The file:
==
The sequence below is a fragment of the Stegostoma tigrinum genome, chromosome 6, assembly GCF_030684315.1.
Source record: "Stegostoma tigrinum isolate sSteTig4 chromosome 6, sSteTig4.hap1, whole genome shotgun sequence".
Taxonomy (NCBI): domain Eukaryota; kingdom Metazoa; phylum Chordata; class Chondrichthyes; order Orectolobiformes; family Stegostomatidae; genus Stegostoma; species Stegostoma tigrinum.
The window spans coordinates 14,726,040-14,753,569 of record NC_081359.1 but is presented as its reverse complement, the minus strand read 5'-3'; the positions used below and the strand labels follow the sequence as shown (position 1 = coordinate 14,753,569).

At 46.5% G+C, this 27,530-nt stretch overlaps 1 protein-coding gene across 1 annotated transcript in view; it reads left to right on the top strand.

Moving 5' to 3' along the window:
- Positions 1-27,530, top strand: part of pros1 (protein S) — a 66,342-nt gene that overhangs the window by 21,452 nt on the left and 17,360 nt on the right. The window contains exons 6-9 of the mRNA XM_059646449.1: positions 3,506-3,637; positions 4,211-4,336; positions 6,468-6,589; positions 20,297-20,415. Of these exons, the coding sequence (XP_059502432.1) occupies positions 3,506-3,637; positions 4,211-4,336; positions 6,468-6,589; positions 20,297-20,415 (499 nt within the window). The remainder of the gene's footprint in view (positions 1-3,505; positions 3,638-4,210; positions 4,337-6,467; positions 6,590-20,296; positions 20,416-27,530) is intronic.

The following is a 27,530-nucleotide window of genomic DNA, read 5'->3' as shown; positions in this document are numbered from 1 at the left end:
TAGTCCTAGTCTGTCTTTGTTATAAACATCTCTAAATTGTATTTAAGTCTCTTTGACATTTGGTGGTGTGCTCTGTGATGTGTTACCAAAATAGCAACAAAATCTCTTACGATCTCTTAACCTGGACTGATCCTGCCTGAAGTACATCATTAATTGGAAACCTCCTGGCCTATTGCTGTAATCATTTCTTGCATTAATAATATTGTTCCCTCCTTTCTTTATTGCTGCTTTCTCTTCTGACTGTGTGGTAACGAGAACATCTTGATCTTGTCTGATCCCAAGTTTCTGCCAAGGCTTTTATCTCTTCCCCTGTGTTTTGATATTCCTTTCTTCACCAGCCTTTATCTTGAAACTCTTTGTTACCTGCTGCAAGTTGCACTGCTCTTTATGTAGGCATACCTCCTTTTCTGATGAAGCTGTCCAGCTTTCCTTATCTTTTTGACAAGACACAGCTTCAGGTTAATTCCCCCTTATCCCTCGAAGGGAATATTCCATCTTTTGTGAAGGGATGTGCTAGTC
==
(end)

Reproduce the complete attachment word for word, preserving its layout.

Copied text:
The sequence below is a fragment of the Stegostoma tigrinum genome, chromosome 6, assembly GCF_030684315.1.
Source record: "Stegostoma tigrinum isolate sSteTig4 chromosome 6, sSteTig4.hap1, whole genome shotgun sequence".
Taxonomy (NCBI): domain Eukaryota; kingdom Metazoa; phylum Chordata; class Chondrichthyes; order Orectolobiformes; family Stegostomatidae; genus Stegostoma; species Stegostoma tigrinum.
The window spans coordinates 14,726,040-14,753,569 of record NC_081359.1 but is presented as its reverse complement, the minus strand read 5'-3'; the positions used below and the strand labels follow the sequence as shown (position 1 = coordinate 14,753,569).

At 46.5% G+C, this 27,530-nt stretch overlaps 1 protein-coding gene across 1 annotated transcript in view; it reads left to right on the top strand.

Moving 5' to 3' along the window:
- Positions 1-27,530, top strand: part of pros1 (protein S) — a 66,342-nt gene that overhangs the window by 21,452 nt on the left and 17,360 nt on the right. The window contains exons 6-9 of the mRNA XM_059646449.1: positions 3,506-3,637; positions 4,211-4,336; positions 6,468-6,589; positions 20,297-20,415. Of these exons, the coding sequence (XP_059502432.1) occupies positions 3,506-3,637; positions 4,211-4,336; positions 6,468-6,589; positions 20,297-20,415 (499 nt within the window). The remainder of the gene's footprint in view (positions 1-3,505; positions 3,638-4,210; positions 4,337-6,467; positions 6,590-20,296; positions 20,416-27,530) is intronic.

The following is a 27,530-nucleotide window of genomic DNA, read 5'->3' as shown; positions in this document are numbered from 1 at the left end:
TAGTCCTAGTCTGTCTTTGTTATAAACATCTCTAAATTGTATTTAAGTCTCTTTGACATTTGGTGGTGTGCTCTGTGATGTGTTACCAAAATAGCAACAAAATCTCTTACGATCTCTTAACCTGGACTGATCCTGCCTGAAGTACATCATTAATTGGAAACCTCCTGGCCTATTGCTGTAATCATTTCTTGCATTAATAATATTGTTCCCTCCTTTCTTTATTGCTGCTTTCTCTTCTGACTGTGTGGTAACGAGAACATCTTGATCTTGTCTGATCCCAAGTTTCTGCCAAGGCTTTTATCTCTTCCCCTGTGTTTTGATATTCCTTTCTTCACCAGCCTTTATCTTGAAACTCTTTGTTACCTGCTGCAAGTTGCACTGCTCTTTATGTAGGCATACCTCCTTTTCTGATGAAGCTGTCCAGCTTTCCTTATCTTTTTGACAAGACACAGCTTCAGGTTAATTCCCCCTTATCCCTCGAAGGGAATATTCCATCTTTTGTGAAGGGATGTGCTAGTC